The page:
Cook County Hosts 2015 Vendor Fair on Contracting Opportunities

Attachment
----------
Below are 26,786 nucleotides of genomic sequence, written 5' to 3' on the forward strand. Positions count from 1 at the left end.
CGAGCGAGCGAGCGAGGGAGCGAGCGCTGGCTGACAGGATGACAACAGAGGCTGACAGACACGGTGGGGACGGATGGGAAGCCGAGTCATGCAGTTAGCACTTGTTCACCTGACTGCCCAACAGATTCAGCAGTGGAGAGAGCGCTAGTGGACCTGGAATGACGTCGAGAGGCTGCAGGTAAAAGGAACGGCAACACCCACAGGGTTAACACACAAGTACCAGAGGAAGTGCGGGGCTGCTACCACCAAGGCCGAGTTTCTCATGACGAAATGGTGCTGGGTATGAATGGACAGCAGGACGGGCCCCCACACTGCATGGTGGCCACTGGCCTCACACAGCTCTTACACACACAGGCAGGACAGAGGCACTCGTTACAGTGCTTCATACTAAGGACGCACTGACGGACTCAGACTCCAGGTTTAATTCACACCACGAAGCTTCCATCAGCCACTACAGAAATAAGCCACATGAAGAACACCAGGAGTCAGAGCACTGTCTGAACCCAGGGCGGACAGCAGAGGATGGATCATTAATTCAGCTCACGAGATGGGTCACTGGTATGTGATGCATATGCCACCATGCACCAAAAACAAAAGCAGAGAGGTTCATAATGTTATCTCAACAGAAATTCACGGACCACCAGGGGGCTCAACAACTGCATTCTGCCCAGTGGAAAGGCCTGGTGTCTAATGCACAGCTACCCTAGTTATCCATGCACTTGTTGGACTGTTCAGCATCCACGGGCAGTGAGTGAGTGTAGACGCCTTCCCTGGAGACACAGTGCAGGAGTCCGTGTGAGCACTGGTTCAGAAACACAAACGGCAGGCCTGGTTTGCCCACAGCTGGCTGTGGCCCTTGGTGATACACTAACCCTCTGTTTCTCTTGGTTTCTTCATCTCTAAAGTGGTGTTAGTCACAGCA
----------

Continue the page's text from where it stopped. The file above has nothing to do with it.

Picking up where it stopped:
Building on her efforts to encourage competition and promote transparency, Cook County Board President Toni Preckwinkle took part in a 2015 Vendor Fair on Wednesday. The annual event is part of a collaborative effort between Cook County and the City of Chicago aimed at providing useful information on how to do business with local governments. The Vendor Fair provided a chance for outside vendors to learn about contracting opportunities with Cook County and the City of Chicago, as well as State, Federal and non-profit assist agencies. More than 1,000 participants preregistered for the opportunity to network with procurement officials, other business owners and numerous subject matter experts. “Cook County wants businesses of all sizes to have an opportunity to grow and create jobs,” Preckwinkle said. “From workshops providing bidders with information regarding goods and services generally requested by Cook County to helpful tips for those seeking to participate in the County’s procurement process, we’re working hard to educate stakeholders on contracting opportunities.” Under President Preckwinkle, the County has completely revamped its public procurement process to increase competitive bidding on County business while also increasing efficiency. Preckwinkle spearheaded changes to the County’s Procurement Code to improve enforcement of its M/WBE program and added reinforcement measures to the code, creating tools to support M/WBE firms and assist in promoting greater inclusion of these firms in a more transparent procurement process. Additionally, a reciprocal certification initiative with the City of Chicago allows small minority- and women-owned businesses to be certified by just one government with the goal of cutting red tape to streamline the process. “With a well-organized and effective procurement department we are now better equipped to work collaboratively with the City of Chicago and other agencies,” Preckwinkle said. “The City of Chicago and Cook County shared a building for decades but rarely shared ideas and resources. We are now working together to create efficiencies and save taxpayer dollars.”


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